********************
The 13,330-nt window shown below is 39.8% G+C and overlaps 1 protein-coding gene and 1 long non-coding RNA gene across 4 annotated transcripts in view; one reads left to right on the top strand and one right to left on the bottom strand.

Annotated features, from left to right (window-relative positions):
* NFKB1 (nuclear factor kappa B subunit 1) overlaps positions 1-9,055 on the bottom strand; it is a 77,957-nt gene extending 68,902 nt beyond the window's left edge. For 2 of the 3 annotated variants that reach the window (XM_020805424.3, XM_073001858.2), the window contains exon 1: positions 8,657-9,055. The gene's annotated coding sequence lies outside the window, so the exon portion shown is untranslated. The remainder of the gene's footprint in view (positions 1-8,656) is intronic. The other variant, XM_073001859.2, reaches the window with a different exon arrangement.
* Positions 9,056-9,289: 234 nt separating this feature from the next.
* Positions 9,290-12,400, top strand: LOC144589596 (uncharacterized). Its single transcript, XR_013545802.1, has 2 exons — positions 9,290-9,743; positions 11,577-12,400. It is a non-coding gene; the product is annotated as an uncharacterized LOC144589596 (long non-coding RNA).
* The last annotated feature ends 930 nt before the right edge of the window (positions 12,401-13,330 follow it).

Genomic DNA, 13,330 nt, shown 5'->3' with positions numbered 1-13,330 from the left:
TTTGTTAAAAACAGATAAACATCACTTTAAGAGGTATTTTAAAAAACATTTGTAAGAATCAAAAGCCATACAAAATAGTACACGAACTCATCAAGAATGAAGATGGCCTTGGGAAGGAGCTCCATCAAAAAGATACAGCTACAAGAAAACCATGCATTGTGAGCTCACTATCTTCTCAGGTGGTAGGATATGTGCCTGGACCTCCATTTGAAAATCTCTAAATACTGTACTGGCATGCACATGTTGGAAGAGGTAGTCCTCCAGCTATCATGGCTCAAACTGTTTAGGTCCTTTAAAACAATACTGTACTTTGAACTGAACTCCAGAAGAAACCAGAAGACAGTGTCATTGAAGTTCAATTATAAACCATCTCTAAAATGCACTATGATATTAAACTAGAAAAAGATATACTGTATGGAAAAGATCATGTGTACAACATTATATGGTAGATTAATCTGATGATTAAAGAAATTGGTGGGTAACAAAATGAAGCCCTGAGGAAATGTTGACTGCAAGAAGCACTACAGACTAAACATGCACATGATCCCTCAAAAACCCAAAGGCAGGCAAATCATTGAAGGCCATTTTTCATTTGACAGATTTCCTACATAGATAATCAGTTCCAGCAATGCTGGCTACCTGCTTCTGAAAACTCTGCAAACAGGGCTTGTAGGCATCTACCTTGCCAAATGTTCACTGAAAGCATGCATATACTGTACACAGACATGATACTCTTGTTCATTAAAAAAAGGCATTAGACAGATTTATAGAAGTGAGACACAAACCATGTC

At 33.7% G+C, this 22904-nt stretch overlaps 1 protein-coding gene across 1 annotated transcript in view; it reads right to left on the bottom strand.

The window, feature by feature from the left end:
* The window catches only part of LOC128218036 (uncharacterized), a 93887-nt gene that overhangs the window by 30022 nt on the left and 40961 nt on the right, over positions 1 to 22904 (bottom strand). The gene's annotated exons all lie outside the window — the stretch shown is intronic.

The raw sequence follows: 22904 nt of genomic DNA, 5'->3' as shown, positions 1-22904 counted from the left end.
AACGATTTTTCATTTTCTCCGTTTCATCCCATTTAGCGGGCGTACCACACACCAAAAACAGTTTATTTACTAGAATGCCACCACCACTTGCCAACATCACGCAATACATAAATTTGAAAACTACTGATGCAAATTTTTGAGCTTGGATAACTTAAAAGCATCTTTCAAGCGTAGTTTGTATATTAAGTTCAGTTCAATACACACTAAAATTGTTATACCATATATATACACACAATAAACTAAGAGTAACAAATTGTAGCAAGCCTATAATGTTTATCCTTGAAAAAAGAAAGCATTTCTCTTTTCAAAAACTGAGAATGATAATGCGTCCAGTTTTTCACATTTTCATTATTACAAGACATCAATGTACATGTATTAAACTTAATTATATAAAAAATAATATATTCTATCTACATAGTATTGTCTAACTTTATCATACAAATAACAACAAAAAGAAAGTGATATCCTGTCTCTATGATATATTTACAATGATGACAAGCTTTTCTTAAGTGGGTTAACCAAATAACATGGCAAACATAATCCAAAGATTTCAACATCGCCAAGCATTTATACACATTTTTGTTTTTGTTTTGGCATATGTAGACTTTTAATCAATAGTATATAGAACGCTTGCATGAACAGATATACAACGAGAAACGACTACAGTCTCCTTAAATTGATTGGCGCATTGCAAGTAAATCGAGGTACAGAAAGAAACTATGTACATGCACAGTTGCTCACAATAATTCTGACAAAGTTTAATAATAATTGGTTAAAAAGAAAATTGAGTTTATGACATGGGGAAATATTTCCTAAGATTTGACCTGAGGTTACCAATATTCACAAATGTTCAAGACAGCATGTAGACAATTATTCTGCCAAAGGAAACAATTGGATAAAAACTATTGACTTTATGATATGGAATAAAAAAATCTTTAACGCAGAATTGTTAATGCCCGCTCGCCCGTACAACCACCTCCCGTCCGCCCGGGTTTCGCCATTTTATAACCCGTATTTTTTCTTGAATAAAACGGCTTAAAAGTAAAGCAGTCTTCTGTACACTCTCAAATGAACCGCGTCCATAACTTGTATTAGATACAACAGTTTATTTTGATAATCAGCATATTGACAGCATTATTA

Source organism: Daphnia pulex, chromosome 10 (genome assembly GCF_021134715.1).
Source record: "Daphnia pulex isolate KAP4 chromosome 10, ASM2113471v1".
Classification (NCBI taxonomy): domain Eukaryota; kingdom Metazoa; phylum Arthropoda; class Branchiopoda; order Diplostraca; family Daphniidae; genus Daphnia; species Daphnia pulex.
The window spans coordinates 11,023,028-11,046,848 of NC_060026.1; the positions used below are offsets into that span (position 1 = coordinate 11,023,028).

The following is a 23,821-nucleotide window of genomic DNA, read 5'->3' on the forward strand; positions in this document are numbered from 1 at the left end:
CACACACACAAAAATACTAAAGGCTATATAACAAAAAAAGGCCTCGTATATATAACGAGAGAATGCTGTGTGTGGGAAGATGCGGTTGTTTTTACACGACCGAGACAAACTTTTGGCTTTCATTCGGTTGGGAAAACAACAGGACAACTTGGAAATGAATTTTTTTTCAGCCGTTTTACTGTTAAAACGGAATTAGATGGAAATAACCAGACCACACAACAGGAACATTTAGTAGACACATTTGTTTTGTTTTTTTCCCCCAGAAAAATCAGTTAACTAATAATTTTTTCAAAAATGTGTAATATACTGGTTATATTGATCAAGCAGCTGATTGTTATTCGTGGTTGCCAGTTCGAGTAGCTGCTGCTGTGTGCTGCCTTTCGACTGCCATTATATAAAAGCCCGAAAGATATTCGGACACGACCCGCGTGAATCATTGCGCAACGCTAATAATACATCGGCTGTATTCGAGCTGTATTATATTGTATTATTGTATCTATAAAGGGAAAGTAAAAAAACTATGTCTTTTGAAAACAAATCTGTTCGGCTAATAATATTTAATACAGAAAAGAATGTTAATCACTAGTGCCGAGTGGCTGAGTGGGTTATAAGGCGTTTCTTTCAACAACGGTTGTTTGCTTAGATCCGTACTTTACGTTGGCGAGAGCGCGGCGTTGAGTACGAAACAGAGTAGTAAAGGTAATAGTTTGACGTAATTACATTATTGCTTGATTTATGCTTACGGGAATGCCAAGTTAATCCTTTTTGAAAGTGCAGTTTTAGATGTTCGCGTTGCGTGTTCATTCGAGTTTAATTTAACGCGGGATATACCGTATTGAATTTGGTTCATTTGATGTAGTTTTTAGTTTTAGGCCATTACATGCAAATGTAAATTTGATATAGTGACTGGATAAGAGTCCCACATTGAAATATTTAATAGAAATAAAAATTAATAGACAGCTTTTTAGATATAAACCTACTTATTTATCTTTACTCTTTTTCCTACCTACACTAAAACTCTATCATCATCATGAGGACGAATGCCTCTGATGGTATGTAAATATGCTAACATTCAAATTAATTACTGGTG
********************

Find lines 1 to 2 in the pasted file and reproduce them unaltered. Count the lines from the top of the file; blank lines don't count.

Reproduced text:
The 13,330-nt window shown below is 39.8% G+C and overlaps 1 protein-coding gene and 1 long non-coding RNA gene across 4 annotated transcripts in view; one reads left to right on the top strand and one right to left on the bottom strand.

Annotated features, from left to right (window-relative positions):